Fluoride for Your Child’s Oral Health

There are conflicting theories about the use of fluoride for oral health – or at least they appear contradictory. In fact, it can be confusing since the use of fluoride has been promoted for many years as a benefit to children’s teeth. As it turns out, too much fluoride can be problematic because it can affect the enamel and cause your child’s teeth to deform or warp. Unfortunately, this can lead to the absorption of stains on the teeth. This condition is known as fluorosis.

Interestingly, despite the problems that can be caused, fluoride is actually beneficial because it can result in your child’s teeth becoming resistant to cavities. In other words, fluoride is necessary. The three most common ways in which fluoride is available to children include fluoridated toothpaste, fluoridated water, and topical fluoride. The least common of these is topical fluoride because it has to be administered by a dentist, but it’s just as effective and sometimes even preferred.

Generally speaking, fluoridated water is regulated by the state in which you live. State regulations started in the early 1900s when an extensive amount of research was conducted by dentists and researchers for many years. Their research revealed how fluoride actually affects teeth, including its many benefits. Subsequently, there were infrastructures implemented to ensure fluoride is contained in public water sources. Along with the benefits of having fluoride in water came the disadvantages of having too much fluoride in the water.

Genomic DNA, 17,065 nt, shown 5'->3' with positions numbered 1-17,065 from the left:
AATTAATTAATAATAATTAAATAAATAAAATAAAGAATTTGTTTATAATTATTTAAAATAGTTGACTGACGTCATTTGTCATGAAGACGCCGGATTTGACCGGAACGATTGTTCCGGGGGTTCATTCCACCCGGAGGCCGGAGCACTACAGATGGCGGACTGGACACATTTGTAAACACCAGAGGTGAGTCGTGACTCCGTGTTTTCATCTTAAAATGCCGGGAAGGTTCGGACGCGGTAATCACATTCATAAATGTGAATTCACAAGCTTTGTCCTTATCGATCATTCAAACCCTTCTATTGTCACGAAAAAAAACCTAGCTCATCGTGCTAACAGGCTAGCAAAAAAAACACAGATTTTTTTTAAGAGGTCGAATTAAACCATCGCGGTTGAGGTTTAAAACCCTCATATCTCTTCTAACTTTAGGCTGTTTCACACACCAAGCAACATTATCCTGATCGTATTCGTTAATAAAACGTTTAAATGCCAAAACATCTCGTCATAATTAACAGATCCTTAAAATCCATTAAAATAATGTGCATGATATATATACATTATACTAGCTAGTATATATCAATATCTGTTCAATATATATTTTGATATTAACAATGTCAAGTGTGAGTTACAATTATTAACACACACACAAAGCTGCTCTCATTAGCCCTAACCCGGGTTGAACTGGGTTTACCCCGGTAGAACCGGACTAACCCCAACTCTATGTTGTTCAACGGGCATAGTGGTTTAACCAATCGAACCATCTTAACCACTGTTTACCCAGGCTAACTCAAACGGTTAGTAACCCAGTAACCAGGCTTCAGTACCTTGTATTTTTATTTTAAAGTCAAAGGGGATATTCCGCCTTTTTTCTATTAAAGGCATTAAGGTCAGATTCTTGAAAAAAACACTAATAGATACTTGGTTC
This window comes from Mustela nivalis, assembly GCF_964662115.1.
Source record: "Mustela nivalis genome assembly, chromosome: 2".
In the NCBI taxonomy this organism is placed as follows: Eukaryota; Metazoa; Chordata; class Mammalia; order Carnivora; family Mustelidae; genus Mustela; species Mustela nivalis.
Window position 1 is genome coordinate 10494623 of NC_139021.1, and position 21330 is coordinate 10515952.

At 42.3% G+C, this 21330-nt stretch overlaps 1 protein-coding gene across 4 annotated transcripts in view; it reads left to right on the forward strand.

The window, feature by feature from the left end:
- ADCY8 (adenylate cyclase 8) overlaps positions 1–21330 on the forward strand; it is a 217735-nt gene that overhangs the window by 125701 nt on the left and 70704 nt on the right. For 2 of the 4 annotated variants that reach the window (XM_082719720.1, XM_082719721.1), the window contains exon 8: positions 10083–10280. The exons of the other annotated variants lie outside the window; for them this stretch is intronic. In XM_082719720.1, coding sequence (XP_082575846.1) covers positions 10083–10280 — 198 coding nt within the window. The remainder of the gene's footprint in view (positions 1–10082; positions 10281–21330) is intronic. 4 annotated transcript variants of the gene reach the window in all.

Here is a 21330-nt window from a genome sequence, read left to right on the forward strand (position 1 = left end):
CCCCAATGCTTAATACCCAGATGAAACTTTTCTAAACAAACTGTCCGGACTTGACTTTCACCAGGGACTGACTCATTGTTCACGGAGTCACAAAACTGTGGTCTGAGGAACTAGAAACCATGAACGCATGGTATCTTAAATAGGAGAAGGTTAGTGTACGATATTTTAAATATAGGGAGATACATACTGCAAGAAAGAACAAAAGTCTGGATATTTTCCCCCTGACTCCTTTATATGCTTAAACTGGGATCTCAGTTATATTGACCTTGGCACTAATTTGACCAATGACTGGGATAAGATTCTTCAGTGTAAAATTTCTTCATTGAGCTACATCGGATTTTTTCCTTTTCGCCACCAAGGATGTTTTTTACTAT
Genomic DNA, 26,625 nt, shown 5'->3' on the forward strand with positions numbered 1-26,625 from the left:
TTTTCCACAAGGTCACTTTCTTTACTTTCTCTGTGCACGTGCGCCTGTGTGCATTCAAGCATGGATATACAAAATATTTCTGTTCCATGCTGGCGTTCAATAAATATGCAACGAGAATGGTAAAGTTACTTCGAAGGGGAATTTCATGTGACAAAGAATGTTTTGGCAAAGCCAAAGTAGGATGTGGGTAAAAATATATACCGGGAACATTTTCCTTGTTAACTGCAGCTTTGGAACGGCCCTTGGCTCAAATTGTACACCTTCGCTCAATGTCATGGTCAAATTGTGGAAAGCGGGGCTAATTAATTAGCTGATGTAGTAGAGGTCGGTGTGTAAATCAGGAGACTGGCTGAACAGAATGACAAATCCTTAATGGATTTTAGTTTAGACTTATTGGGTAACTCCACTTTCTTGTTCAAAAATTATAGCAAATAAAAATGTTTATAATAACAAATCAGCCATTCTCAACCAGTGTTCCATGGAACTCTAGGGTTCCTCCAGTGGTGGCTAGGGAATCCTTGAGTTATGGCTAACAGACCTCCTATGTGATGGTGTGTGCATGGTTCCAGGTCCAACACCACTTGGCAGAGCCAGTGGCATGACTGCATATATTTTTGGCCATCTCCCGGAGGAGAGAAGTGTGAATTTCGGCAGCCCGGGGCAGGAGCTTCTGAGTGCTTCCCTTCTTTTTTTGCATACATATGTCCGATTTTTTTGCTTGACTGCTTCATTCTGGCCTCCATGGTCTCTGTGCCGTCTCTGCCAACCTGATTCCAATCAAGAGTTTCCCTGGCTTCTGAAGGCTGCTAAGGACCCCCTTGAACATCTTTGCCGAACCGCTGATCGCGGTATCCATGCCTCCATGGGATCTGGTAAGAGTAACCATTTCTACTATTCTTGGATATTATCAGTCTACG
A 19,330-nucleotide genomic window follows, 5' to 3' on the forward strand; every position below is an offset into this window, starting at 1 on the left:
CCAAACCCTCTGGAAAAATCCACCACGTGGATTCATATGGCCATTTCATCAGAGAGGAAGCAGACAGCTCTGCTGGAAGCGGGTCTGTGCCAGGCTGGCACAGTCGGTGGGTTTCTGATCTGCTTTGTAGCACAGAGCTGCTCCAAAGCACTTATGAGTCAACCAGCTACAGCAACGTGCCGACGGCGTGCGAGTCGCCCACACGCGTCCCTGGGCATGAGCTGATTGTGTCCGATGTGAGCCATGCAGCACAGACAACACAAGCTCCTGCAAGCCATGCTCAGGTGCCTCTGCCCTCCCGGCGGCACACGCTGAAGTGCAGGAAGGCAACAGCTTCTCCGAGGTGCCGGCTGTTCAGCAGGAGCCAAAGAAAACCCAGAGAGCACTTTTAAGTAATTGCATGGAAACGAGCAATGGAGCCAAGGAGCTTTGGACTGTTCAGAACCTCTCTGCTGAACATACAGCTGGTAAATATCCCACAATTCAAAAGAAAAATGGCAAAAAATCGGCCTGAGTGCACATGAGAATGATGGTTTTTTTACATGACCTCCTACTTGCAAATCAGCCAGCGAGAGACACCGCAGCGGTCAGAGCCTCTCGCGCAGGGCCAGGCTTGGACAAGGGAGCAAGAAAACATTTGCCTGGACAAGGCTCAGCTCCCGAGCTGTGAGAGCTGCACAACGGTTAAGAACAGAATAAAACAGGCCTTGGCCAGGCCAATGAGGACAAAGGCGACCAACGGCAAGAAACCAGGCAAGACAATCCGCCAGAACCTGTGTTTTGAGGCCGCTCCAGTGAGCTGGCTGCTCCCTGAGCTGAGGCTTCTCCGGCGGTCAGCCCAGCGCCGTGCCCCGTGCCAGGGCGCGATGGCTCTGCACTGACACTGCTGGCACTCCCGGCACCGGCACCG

When it comes to problems associated with fluoride, parents should be diligent in monitoring the amount of fluoridated toothpaste used by their child. As it turns out, there’s a reason why dentists and toothpaste manufacturers recommend that children only use the amount of fluoridated toothpaste that’s the size of a pea. It’s because putting an amount greater than that might result in your child swallowing too much fluoride. Since most people brush their teeth every single day, sometimes twice a day, consuming too much fluoride is a real possibility.

Ingesting too much fluoridated toothpaste is not about it being poisonous, because that’s not the case. Instead, it’s about the potential of it causing fluorosis. Ingesting too much fluoridated toothpaste is actually one of the more common causes of fluorosis. It’s also worth noting that fluoride works most efficiently when a child’s teeth are still in the process of forming. Given the potential damage, your dentist might recommend not using a fluoridated toothpaste. This is actually why the use of topical fluoride administered by a dentist might be a better option.

In the event that you simply do not have the resources to enable the application of fluoride by a dentist, you have options. You can simply take extra precautions when it comes to selecting the type of toothpaste that you choose for your child. For instance, when shopping for toothpaste, look for a brand that has the amount of fluoride that’s appropriate for children whose teeth are still forming. Another way to address the issue is by teaching your child how to brush his or her teeth without ingesting any of the toothpaste.

Sometimes, teaching a child teeth-brushing techniques is easier said than done. However, like many other areas of life, it’s best to teach your child by example. You can actually demonstrate how to spit out toothpaste so that none of it is swallowed, while expressing the importance of only using a small amount of toothpaste on the toothbrush. In addition to the experience being a teaching opportunity, it can also serve as quality time with your child.